The strategic vision that we articulate as a senior leadership team would come to nothing were it not for the extraordinary dedication of our teaching and support staff. My most important role is to appoint outstanding members of staff and I am immeasurably proud of my colleagues. Professionally accomplished, our staff are kind, compassionate, caring and inspire our children to become the very best possible versions of themselves. Rossall teachers are not just subject experts, they are genuinely the most lovely group of individuals whom you would ever wish to meet. The cold winds might blow through our old stone buildings but the warmth, humour and friendship of our teachers and support staff banish even the most icy of winter storms. Please give them a round of applause. 

It has always been apparent to us that our responsibility extends well beyond our own gates. We employ a significant proportion of the local population in an area of intense socioeconomic challenge. Bursaries and scholarships at Rossall amount to almost 18% of gross income – three times the sector average in the UK. Our outreach projects such as the Da Vinci Academy and Broadway Academy serve local schools and our fundraising endeavours support local charities such as Brian House Hospice and The Boathouse Youth. We are part of the fabric that constitutes the complex tapestry of life here on the Fylde. We have much more in common with our local neighbours in the maintained sector than we do with private schools in other parts of the country. I am a relative newcomer to this area so you do not need me to point out that people on the Fylde are grafters who work incredibly hard for the success that they achieve. 

There is no doubt in my mind that the true source of iniquity in this country is the divide between North and South. Consider the following: 

If you are male and you grow up in Blackpool then the chances are that you will die ten years earlier than if you have the good fortune to be born in the London Borough of Kensington and Chelsea. Educationally, there is a clear deficit. GCSE and A Level results across the North West are lower than the average for the UK and fewer students from the North West are offered places at Oxbridge – regardless of the sort of School that they have attended. Our transport network in the North West is crumbling and yet the newly opened Elizabeth Line in London cost £18.9 billion. In November 2022, Michael Gove said that:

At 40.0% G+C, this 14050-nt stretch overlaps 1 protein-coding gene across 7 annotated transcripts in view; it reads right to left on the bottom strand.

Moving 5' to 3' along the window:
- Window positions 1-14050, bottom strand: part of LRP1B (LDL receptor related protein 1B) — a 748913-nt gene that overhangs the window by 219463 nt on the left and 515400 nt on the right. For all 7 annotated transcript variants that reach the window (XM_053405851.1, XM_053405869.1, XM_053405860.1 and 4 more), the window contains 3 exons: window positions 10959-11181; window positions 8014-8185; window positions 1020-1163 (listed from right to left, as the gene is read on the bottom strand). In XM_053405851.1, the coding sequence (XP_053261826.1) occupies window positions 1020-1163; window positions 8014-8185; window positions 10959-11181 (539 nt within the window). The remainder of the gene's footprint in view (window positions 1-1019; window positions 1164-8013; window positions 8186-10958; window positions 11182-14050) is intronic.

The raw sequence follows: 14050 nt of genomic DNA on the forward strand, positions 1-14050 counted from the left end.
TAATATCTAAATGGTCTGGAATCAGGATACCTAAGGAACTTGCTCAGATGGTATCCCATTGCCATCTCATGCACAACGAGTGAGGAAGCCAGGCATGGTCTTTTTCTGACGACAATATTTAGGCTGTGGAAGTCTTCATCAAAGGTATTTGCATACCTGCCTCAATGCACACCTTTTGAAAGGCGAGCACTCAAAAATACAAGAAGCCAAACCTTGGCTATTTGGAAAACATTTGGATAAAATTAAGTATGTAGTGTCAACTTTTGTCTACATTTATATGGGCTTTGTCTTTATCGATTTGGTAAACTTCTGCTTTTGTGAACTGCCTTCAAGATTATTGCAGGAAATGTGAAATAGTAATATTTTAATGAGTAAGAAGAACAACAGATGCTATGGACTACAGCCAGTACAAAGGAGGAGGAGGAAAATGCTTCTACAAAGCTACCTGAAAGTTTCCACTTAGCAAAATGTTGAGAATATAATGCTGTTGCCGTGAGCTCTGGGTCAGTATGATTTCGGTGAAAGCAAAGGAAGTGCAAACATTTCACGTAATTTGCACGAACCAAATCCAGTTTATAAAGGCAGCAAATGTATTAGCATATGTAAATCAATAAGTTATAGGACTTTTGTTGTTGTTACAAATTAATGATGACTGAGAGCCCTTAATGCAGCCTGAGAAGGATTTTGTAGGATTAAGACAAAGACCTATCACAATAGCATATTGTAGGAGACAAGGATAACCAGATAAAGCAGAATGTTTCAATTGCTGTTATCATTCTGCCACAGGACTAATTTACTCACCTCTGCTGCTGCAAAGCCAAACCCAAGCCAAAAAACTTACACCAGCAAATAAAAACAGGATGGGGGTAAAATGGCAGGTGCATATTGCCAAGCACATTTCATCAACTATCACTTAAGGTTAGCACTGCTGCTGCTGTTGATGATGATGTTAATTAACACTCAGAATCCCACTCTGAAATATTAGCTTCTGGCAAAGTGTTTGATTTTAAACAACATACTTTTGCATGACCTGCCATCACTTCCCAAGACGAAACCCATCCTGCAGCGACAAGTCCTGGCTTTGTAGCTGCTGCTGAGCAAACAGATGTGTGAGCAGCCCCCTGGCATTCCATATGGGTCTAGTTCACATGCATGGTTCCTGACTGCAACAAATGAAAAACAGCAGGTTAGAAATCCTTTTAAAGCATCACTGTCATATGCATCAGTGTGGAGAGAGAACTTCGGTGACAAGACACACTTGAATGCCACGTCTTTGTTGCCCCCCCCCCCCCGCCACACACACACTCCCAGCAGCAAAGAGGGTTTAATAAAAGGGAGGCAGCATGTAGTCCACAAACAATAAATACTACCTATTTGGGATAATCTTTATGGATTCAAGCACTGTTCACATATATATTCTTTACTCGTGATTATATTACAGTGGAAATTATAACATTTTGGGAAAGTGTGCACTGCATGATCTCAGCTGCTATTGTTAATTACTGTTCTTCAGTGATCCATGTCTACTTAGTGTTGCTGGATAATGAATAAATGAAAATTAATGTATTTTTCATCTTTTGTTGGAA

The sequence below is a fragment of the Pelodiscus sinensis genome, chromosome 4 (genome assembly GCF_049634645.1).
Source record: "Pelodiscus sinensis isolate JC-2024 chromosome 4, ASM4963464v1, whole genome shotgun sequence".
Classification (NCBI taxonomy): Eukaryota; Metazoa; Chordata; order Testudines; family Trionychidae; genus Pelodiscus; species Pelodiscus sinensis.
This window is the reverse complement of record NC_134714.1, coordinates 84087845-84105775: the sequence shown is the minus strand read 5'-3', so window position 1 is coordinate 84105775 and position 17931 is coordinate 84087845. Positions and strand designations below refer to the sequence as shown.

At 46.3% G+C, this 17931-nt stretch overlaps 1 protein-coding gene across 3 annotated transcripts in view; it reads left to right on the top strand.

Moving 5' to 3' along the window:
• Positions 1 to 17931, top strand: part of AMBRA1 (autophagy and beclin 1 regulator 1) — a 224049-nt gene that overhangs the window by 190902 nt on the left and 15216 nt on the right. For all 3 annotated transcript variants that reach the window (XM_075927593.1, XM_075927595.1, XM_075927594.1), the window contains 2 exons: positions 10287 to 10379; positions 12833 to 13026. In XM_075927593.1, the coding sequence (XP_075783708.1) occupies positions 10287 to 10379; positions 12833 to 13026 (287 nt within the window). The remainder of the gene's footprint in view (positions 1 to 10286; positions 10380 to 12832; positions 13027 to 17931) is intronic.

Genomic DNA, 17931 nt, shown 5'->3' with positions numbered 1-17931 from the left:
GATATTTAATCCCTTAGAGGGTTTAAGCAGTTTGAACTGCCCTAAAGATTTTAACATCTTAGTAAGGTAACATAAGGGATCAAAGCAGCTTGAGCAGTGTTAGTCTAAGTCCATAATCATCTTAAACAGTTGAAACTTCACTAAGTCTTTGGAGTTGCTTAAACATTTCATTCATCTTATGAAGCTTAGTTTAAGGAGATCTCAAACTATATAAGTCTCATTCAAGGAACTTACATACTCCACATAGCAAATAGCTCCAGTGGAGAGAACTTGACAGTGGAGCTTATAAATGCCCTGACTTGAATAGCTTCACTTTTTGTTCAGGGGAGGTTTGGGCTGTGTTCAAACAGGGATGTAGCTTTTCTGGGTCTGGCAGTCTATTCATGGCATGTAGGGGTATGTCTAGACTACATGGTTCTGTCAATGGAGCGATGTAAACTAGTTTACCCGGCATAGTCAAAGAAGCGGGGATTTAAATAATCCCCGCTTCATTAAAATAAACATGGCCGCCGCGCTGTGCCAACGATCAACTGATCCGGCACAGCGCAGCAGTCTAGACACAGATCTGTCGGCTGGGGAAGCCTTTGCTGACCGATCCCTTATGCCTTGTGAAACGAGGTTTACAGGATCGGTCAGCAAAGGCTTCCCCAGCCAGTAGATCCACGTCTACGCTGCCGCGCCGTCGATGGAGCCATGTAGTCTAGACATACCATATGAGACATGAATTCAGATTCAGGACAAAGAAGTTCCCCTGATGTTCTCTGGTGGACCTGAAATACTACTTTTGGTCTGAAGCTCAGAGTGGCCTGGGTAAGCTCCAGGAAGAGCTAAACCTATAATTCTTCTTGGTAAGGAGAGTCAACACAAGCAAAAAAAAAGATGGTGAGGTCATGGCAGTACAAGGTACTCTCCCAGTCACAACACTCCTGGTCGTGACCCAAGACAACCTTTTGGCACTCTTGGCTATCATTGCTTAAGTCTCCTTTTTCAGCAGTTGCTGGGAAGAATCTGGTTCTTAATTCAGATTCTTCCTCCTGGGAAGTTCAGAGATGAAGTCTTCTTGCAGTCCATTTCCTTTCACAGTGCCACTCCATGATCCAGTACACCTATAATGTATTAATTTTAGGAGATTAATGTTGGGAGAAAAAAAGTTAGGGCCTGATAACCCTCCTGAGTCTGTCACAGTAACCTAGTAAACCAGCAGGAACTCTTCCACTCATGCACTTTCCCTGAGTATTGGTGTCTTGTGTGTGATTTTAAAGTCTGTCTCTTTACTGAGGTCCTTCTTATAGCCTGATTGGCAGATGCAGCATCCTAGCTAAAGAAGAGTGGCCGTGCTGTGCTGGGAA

Blackpool is a town full of life, energy, and immense potential but for too long it has been overlooked and its communities undervalued. Our £40 million Levelling Up investment will revitalise this great town by delivering much-needed homes, more jobs and new opportunities for local people.

The levelling up investment that Michael Gove refers to amounts to just 0.2% of the cost of the Elizabeth Line in London. It is little more than a token gesture and serves to underline the very real disparity between spending in the South and the North.

Finally, the English Indices of Deprivation (2019) shows that Blackpool has eight of the ten most deprived neighbourhoods in the UK.. Locally, almost one in three children live in poverty, which is almost 50% higher than the national average.

I would argue that nobody has the right to admonish hard working parents on the Fylde who make untold sacrifices in order to provide the best start in life for their children. The levelling up agenda needs an adrenaline shot in the arm. At a local level, all political parties should look to work positively with all those who are invested in improving our communities. Often it is local businesses, schools, charities and philanthropic individuals who have pulled together to plug the hole left by chronic underfunding from Westminster. Rossall is one such player in the local community and any future government should harness the energy and goodwill that exists within this school rather than trying to tax us into oblivion. 

So despite the challenges that lie ahead, Rossall’s charitable mission, as set out in its founding statutes, has never been more important than it is right now. We have an important contribution to make to life on the Fylde and we intend to continue doing so. We might be a hundred and eighty years old but we have only just begun. 

I would like to end with the words of an Irish blessing for our Year 13 leavers:

May the road rise up to meet you.

May the wind be always at your back.

May the sun shine warm upon your face;

the rains fall soft upon your fields and until we meet again,

may God hold you in the palm of His hand.

Floreat Rossallia!

Jeremy Quartermain
Headmaster of Rossall School